Running a business without a business plan is like rock climbing blindfolded. Your chances of making it successfully to the top are slim. And the process will surely be a death-defying one.
A business plan is not just a means to securing financing. Instead, it is a step-by-step guide to running your business and creating the product or service that will make it in the marketplace. And like any other map, your plan will have to be adjusted according to your vision for the company, conditions and opportunities in the marketplace and your business’ current condition.
Whether it’s formal or informal, every business has a plan. The local hair salon may not have formally written down the plan, but before setting up shop, a smart owner would have assessed the need for a shop in that area of town, the ability to attract clients there, the appropriate amount of chairs, whether to hire someone to do the shampooing and sweeping, the cost of utilities, the parking availability for clients. The owner who waits to figure these things out using trial and mostly error will be lucky to be left with his or her wits, much less any customers. A business plan helps to minimizes those pitfalls.
To many people the concept of writing a business plan for their own business is a daunting one, however it's a simple case of answering three questions:
This question is your starting point as it seeks to provide a planning base. It looks at your business to establish such things as:
Answering the question, “Where are you now?” is often a major stumbling block because most people don’t know where to start. However, the answer is surprisingly simple if you divide your business planning into four key areas: Operational, Marketing, Employees and Finance. Such a division allows you to analyze your business (or assumed business) to create a solid planning base.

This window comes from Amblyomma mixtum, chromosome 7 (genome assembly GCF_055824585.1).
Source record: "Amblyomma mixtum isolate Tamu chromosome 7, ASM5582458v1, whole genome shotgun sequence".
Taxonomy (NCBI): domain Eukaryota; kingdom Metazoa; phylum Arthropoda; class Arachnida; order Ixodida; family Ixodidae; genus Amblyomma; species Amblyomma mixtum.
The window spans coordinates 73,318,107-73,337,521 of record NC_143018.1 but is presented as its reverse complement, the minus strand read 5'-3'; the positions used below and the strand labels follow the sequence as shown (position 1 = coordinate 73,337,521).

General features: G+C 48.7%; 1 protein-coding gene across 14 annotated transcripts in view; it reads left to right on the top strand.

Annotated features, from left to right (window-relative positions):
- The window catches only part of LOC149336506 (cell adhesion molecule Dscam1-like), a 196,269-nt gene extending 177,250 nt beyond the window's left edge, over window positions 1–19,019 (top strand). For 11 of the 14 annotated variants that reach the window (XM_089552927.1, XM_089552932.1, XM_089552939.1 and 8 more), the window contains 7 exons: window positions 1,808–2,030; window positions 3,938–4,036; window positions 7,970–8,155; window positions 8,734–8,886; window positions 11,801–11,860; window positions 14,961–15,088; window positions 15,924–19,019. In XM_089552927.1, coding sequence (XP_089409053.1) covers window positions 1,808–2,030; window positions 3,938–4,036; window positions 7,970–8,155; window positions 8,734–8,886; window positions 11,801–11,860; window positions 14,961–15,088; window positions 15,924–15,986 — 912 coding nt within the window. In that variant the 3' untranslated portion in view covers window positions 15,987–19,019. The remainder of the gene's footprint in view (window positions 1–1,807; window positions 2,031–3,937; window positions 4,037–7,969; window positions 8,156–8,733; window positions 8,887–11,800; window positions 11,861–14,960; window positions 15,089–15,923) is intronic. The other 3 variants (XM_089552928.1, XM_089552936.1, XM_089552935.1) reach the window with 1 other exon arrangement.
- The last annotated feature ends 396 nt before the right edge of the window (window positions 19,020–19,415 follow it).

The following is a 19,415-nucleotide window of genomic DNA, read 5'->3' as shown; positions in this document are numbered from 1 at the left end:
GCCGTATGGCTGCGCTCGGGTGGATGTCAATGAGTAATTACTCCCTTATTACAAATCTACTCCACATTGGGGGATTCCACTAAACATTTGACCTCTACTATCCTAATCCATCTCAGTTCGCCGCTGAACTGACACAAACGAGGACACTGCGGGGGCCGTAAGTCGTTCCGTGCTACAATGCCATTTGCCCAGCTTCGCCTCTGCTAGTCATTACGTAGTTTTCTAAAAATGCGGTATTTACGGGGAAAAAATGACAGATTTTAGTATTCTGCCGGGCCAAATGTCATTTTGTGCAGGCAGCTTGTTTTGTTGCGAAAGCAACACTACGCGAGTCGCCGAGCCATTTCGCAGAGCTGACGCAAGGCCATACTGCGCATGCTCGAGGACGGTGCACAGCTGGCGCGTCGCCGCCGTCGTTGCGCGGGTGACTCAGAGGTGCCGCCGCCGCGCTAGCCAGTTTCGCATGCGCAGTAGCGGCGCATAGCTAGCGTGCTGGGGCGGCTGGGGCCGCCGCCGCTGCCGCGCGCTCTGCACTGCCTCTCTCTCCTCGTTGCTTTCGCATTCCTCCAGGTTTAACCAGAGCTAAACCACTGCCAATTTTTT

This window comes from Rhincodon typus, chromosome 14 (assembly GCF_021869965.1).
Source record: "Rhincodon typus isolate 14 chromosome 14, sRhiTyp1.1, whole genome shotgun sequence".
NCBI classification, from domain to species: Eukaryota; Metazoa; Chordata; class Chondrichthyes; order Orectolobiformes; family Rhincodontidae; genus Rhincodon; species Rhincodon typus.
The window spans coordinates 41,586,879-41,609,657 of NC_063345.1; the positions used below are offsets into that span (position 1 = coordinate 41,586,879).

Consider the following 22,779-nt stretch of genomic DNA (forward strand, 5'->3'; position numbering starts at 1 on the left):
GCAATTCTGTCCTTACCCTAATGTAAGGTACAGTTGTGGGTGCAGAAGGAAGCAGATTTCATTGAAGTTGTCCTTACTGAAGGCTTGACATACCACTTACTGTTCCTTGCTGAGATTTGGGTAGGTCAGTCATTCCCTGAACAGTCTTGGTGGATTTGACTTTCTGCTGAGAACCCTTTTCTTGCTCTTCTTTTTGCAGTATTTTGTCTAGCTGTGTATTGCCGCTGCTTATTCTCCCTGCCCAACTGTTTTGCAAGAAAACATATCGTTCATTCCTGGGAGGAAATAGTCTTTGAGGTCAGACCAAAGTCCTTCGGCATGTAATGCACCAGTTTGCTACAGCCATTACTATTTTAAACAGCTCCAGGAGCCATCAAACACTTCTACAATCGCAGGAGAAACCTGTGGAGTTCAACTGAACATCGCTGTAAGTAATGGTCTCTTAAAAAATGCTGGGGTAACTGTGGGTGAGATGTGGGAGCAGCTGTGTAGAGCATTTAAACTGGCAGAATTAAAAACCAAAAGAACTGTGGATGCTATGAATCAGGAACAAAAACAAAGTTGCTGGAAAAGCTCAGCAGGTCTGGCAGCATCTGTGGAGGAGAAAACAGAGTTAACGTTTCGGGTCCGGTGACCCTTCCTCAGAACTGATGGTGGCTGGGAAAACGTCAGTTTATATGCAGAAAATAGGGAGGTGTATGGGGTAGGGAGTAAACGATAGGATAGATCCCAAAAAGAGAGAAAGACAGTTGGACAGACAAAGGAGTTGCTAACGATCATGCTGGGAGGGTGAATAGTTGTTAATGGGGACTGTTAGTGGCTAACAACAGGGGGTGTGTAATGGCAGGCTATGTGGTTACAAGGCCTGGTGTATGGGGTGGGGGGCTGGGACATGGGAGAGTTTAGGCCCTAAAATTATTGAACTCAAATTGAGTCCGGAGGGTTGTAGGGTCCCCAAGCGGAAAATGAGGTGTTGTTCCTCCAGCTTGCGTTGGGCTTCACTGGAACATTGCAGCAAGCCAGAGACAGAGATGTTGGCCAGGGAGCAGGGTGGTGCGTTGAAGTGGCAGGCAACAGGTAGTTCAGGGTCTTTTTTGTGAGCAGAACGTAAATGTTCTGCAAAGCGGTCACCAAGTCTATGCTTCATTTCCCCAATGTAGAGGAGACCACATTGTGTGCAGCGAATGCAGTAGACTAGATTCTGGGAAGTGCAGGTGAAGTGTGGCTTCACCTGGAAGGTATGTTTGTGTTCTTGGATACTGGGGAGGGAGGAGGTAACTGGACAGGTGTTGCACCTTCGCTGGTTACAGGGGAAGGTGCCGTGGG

This is simply asking you to visualize your business at a date in the future. This visualization process is almost identical to setting personal objectives, however the focus here is on business objectives.
What steps do you need to take in order to achieve the business objectives you have set? These steps, or strategies, can be identified, written down and programmed.
Additional things a business plan should consider:
While much of this may have occurred to you informally, it is very import to write it down. If you ever need to approach a bank or investors, you will need it. Writing it down will reinforce your vision, give you a reference point for checking your business’ progress and will most likely bring up factors you did not consider when creating the plan in your head.
Writing your business plan down:
Business plans are not only for those just setting out their journey in the marketplace. They are useful when acquiring a new business, forecasting growth, introducing a new product or service, entering a new market, responding to changes in the market or changing a significant aspect of your business.
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